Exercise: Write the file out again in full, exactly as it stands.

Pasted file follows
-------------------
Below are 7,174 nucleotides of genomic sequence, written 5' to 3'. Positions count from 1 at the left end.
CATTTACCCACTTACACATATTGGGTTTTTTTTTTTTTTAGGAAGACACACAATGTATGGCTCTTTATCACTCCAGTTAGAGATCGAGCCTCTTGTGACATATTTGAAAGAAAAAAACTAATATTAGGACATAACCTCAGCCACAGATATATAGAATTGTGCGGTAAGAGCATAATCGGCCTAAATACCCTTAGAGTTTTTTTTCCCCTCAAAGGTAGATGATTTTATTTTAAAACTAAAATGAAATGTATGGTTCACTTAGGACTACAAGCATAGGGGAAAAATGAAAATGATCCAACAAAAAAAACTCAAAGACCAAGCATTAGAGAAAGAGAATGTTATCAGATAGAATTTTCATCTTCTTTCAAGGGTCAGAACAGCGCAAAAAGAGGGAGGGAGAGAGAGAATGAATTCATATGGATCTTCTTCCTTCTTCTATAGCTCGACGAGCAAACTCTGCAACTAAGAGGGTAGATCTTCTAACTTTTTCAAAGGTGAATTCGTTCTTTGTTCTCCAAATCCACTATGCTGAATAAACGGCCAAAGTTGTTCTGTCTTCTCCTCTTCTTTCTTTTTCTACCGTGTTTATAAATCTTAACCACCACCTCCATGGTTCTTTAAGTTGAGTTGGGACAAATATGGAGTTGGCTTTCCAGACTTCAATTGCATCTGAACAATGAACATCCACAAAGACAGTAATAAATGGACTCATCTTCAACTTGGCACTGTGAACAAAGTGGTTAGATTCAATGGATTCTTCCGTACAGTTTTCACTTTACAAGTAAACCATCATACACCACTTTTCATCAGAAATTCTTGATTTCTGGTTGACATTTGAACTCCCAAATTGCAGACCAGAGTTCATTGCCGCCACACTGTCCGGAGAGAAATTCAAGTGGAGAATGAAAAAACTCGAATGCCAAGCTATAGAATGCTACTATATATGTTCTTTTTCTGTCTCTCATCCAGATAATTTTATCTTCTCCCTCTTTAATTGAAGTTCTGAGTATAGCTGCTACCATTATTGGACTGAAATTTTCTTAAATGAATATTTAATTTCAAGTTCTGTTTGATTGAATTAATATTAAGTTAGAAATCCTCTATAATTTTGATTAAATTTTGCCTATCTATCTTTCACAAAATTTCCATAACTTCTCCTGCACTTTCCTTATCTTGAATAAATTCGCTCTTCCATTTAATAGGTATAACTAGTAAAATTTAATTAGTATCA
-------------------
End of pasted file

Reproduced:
Below are 7,174 nucleotides of genomic sequence, written 5' to 3'. Positions count from 1 at the left end.
CATTTACCCACTTACACATATTGGGTTTTTTTTTTTTTTAGGAAGACACACAATGTATGGCTCTTTATCACTCCAGTTAGAGATCGAGCCTCTTGTGACATATTTGAAAGAAAAAAACTAATATTAGGACATAACCTCAGCCACAGATATATAGAATTGTGCGGTAAGAGCATAATCGGCCTAAATACCCTTAGAGTTTTTTTTCCCCTCAAAGGTAGATGATTTTATTTTAAAACTAAAATGAAATGTATGGTTCACTTAGGACTACAAGCATAGGGGAAAAATGAAAATGATCCAACAAAAAAAACTCAAAGACCAAGCATTAGAGAAAGAGAATGTTATCAGATAGAATTTTCATCTTCTTTCAAGGGTCAGAACAGCGCAAAAAGAGGGAGGGAGAGAGAGAATGAATTCATATGGATCTTCTTCCTTCTTCTATAGCTCGACGAGCAAACTCTGCAACTAAGAGGGTAGATCTTCTAACTTTTTCAAAGGTGAATTCGTTCTTTGTTCTCCAAATCCACTATGCTGAATAAACGGCCAAAGTTGTTCTGTCTTCTCCTCTTCTTTCTTTTTCTACCGTGTTTATAAATCTTAACCACCACCTCCATGGTTCTTTAAGTTGAGTTGGGACAAATATGGAGTTGGCTTTCCAGACTTCAATTGCATCTGAACAATGAACATCCACAAAGACAGTAATAAATGGACTCATCTTCAACTTGGCACTGTGAACAAAGTGGTTAGATTCAATGGATTCTTCCGTACAGTTTTCACTTTACAAGTAAACCATCATACACCACTTTTCATCAGAAATTCTTGATTTCTGGTTGACATTTGAACTCCCAAATTGCAGACCAGAGTTCATTGCCGCCACACTGTCCGGAGAGAAATTCAAGTGGAGAATGAAAAAACTCGAATGCCAAGCTATAGAATGCTACTATATATGTTCTTTTTCTGTCTCTCATCCAGATAATTTTATCTTCTCCCTCTTTAATTGAAGTTCTGAGTATAGCTGCTACCATTATTGGACTGAAATTTTCTTAAATGAATATTTAATTTCAAGTTCTGTTTGATTGAATTAATATTAAGTTAGAAATCCTCTATAATTTTGATTAAATTTTGCCTATCTATCTTTCACAAAATTTCCATAACTTCTCCTGCACTTTCCTTATCTTGAATAAATTCGCTCTTCCATTTAATAGGTATAACTAGTAAAATTTAATTAGTATCA